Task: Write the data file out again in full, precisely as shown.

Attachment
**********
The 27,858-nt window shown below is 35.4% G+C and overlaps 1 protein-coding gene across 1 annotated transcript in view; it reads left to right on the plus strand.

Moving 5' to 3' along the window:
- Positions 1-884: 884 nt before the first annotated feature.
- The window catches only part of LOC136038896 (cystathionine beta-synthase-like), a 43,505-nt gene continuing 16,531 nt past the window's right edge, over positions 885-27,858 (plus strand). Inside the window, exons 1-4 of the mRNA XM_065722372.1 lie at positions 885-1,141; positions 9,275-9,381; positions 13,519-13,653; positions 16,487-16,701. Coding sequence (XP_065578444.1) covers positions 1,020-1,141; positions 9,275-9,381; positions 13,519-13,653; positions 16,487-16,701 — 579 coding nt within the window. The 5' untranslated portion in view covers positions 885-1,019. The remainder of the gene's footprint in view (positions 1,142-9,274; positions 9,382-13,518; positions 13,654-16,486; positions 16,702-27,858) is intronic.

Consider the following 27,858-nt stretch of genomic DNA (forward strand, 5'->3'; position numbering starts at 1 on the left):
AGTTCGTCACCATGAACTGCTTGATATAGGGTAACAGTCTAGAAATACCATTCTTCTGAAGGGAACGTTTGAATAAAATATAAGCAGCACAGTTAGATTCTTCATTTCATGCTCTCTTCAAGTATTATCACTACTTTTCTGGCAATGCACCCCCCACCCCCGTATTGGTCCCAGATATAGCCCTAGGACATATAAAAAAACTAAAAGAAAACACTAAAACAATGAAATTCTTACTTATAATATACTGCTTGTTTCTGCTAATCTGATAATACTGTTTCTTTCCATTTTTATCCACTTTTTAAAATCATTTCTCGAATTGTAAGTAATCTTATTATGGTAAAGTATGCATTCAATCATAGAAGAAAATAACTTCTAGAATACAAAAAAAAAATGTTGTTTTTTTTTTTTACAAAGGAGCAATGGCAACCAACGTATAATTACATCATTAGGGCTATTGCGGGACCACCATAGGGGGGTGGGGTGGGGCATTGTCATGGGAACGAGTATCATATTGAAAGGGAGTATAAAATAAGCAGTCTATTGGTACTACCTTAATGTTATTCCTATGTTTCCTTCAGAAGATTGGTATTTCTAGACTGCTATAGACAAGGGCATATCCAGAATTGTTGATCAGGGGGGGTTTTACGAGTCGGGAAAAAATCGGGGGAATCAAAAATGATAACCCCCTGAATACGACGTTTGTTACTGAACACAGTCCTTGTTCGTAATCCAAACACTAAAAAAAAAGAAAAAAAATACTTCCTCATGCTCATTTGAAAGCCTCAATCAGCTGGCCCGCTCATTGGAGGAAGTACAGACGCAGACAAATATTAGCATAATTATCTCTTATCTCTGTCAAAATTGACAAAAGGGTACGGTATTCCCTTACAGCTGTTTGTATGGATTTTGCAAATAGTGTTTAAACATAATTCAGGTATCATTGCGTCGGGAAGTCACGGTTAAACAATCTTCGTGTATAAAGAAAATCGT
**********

The 27,858-nt window shown below is 35.4% G+C and overlaps 1 protein-coding gene across 1 annotated transcript in view; it reads left to right on the plus strand.

Moving 5' to 3' along the window:
- Positions 1-884: 884 nt before the first annotated feature.
- The window catches only part of LOC136038896 (cystathionine beta-synthase-like), a 43,505-nt gene continuing 16,531 nt past the window's right edge, over positions 885-27,858 (plus strand). Inside the window, exons 1-4 of the mRNA XM_065722372.1 lie at positions 885-1,141; positions 9,275-9,381; positions 13,519-13,653; positions 16,487-16,701. Coding sequence (XP_065578444.1) covers positions 1,020-1,141; positions 9,275-9,381; positions 13,519-13,653; positions 16,487-16,701 — 579 coding nt within the window. The 5' untranslated portion in view covers positions 885-1,019. The remainder of the gene's footprint in view (positions 1,142-9,274; positions 9,382-13,518; positions 13,654-16,486; positions 16,702-27,858) is intronic.

Consider the following 27,858-nt stretch of genomic DNA (forward strand, 5'->3'; position numbering starts at 1 on the left):
AGTTCGTCACCATGAACTGCTTGATATAGGGTAACAGTCTAGAAATACCATTCTTCTGAAGGGAACGTTTGAATAAAATATAAGCAGCACAGTTAGATTCTTCATTTCATGCTCTCTTCAAGTATTATCACTACTTTTCTGGCAATGCACCCCCCACCCCCGTATTGGTCCCAGATATAGCCCTAGGACATATAAAAAAACTAAAAGAAAACACTAAAACAATGAAATTCTTACTTATAATATACTGCTTGTTTCTGCTAATCTGATAATACTGTTTCTTTCCATTTTTATCCACTTTTTAAAATCATTTCTCGAATTGTAAGTAATCTTATTATGGTAAAGTATGCATTCAATCATAGAAGAAAATAACTTCTAGAATACAAAAAAAAAATGTTGTTTTTTTTTTTTACAAAGGAGCAATGGCAACCAACGTATAATTACATCATTAGGGCTATTGCGGGACCACCATAGGGGGGTGGGGTGGGGCATTGTCATGGGAACGAGTATCATATTGAAAGGGAGTATAAAATAAGCAGTCTATTGGTACTACCTTAATGTTATTCCTATGTTTCCTTCAGAAGATTGGTATTTCTAGACTGCTATAGACAAGGGCATATCCAGAATTGTTGATCAGGGGGGGTTTTACGAGTCGGGAAAAAATCGGGGGAATCAAAAATGATAACCCCCTGAATACGACGTTTGTTACTGAACACAGTCCTTGTTCGTAATCCAAACACTAAAAAAAAAGAAAAAAAATACTTCCTCATGCTCATTTGAAAGCCTCAATCAGCTGGCCCGCTCATTGGAGGAAGTACAGACGCAGACAAATATTAGCATAATTATCTCTTATCTCTGTCAAAATTGACAAAAGGGTACGGTATTCCCTTACAGCTGTTTGTATGGATTTTGCAAATAGTGTTTAAACATAATTCAGGTATCATTGCGTCGGGAAGTCACGGTTAAACAATCTTCGTGTATAAAGAAAATCGT